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Friday, July 7, 2006

PYONGYANG COULDN'T CONTROL FLIGHT: EXPERTS

Taepodong-2 launch failed, Japan says


Staff writer

North Korea's launch of a Taepodong-2 ballistic missile ended in failure, even though Pyongyang counted it as a success along with the test-firing of six other shorter-range missiles, a top Defense Agency official said Thursday.

Although Pyongyang announced that all seven launches Wednesday succeeded, the Defense Agency pondered ways Pyongyang might have shortened the flying time of the Taepodong-2, whose reported range of up to 6,000 km could put the U.S. mainland within its reach, and concluded it did not use any of those options, including aborting the missile in flight.

While the agency drew no conclusions, their deductions imply that a successful launch would have sent the Taepodong-2 closer toward the United States, because Alaska would be within its range.

The missile came down into the Sea of Japan off Vladivostok, Russia, after traveling a few hundred kilometers.

But whether the Taepodong-2 failed or was aborted where it went down intentionally is a point of debate among experts.

Some analysts said Pyongyang may have kept it from going beyond the Sea of Japan to avoid antagonizing the United States.

However, Takemasa Moriya, administrative vice defense minister, claimed during a news conference that controlling the Taepodong-2's flight would require advanced technology that North Korea probably doesn't have.

"Considering the situation in a comprehensive manner, we believe (the launch) ended in failure," he said, adding U.S. intelligence officials share the same view.

According to a Defense Agency source, there are two main ways to shorten an intercontinental ballistic missile's flight -- shutting down its engines in midflight or giving it a very steep trajectory. These options can be complex and it is believed Pyongyang did not try either of them Wednesday.

Japanese news reports quoted several experts as saying the North may have minimized the Taepodong-2's fuel load, but the agency source said this would affect the balance of the missile.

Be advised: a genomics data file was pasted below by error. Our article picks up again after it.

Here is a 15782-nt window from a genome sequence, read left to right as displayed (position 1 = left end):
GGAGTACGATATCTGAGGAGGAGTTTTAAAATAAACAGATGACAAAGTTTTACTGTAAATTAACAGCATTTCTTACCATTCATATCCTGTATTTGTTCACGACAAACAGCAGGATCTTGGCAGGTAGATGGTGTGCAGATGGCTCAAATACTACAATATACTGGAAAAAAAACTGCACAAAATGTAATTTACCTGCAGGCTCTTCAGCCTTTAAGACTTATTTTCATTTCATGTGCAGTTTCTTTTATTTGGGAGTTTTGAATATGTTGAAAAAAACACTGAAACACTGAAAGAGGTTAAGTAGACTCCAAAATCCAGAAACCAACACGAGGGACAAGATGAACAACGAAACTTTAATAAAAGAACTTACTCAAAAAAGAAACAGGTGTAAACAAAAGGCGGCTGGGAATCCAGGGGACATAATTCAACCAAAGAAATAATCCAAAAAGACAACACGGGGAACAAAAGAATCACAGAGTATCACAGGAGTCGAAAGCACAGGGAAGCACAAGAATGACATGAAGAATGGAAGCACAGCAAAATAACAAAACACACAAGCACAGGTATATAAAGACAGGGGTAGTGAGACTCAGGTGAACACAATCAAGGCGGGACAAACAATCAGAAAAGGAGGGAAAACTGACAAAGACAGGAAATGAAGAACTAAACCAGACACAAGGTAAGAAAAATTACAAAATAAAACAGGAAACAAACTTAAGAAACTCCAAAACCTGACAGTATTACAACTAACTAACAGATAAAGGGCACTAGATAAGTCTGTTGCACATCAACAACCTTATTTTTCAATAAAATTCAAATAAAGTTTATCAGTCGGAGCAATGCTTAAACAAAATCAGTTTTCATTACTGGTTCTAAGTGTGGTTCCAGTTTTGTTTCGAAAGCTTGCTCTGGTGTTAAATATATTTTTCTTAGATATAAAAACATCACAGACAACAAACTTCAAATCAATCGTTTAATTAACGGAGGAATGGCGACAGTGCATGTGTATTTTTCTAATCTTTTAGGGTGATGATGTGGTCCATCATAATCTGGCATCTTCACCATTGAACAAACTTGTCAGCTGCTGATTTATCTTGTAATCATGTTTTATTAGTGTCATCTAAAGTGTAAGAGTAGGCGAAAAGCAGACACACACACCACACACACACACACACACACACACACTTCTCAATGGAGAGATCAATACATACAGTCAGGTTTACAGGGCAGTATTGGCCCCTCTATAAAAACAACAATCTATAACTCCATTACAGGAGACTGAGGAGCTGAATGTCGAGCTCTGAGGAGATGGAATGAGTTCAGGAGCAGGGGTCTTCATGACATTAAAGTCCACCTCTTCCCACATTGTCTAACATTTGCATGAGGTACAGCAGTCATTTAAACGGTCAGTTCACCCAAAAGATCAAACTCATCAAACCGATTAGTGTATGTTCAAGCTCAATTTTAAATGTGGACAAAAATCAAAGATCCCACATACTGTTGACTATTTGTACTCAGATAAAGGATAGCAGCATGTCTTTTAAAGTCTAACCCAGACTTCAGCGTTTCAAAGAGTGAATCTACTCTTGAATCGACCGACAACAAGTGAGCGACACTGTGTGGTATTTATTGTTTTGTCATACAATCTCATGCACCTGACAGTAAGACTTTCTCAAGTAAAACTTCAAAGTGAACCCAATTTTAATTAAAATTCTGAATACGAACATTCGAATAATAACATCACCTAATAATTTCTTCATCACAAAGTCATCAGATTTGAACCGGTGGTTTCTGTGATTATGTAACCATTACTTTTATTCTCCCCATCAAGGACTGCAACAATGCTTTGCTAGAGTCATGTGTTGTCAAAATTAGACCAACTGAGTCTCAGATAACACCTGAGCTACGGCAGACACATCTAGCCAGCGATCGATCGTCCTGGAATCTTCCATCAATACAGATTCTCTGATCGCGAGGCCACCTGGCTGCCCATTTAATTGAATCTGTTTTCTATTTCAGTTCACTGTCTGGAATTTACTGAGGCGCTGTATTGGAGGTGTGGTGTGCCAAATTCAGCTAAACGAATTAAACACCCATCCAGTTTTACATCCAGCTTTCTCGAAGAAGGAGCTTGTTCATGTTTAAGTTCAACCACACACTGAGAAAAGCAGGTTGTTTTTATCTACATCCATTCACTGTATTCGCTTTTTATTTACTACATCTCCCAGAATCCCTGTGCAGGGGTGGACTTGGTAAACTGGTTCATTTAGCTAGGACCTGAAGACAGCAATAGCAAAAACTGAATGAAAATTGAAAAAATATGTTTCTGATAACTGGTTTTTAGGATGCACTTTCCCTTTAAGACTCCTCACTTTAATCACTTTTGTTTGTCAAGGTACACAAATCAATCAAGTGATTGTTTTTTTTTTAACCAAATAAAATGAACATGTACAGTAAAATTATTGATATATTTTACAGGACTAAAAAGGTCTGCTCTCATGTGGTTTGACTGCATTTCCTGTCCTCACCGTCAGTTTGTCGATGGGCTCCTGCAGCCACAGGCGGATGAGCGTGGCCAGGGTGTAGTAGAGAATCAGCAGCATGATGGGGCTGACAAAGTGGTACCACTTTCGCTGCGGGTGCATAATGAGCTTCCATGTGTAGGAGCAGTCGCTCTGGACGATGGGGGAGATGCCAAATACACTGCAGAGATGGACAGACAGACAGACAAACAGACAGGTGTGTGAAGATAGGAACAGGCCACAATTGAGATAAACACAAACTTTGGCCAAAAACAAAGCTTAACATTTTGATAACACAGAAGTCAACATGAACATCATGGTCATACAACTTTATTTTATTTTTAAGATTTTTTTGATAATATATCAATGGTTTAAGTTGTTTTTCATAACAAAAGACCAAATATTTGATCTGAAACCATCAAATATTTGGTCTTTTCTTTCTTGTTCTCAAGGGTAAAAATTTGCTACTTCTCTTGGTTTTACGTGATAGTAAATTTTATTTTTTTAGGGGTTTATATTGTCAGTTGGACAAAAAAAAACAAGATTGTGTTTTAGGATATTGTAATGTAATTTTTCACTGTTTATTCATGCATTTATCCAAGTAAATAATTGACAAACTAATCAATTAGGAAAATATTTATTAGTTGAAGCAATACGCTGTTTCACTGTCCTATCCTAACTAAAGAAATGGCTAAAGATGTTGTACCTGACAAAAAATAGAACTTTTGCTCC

"A long-range missile is huge, because it requires powerful rocket engines and enough fuel to keep it flying," Moriya said.

"There are technological problems in maintaining stable flight over a long distance."

Koizumi, Bush agree

Prime Minister Junichiro Koizumi and U.S. President George W. Bush agreed Thursday to work closely together toward the adoption of a Japan-sponsored resolution at the U.N. Security Council to impose sanctions over North Korea's missile launches, according to a Japanese government official.

In a 10-minute telephone conversation initiated by Washington, the two leaders also shared the view that it is important for the international community to stand united and send a strong message to Pyongyang, the Foreign Ministry said.

They also reaffirmed that Japan and the United States will send a clear message to the world that the two nations will deal with North Korea with a firm stance and will not turn a blind eye to Pyongyang's missile launches and nuclear arms program, according to the official, who declined to be named.

The Japan-led draft resolution, which was circulated Wednesday after the U.N. Security Council convened emergency consultations in response to the launches, condemns North Korea's actions and calls on Pyongyang to immediately cease the development, testing, deployment and proliferation of ballistic missiles, and reconfirm its launch moratorium.



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The Japan Times

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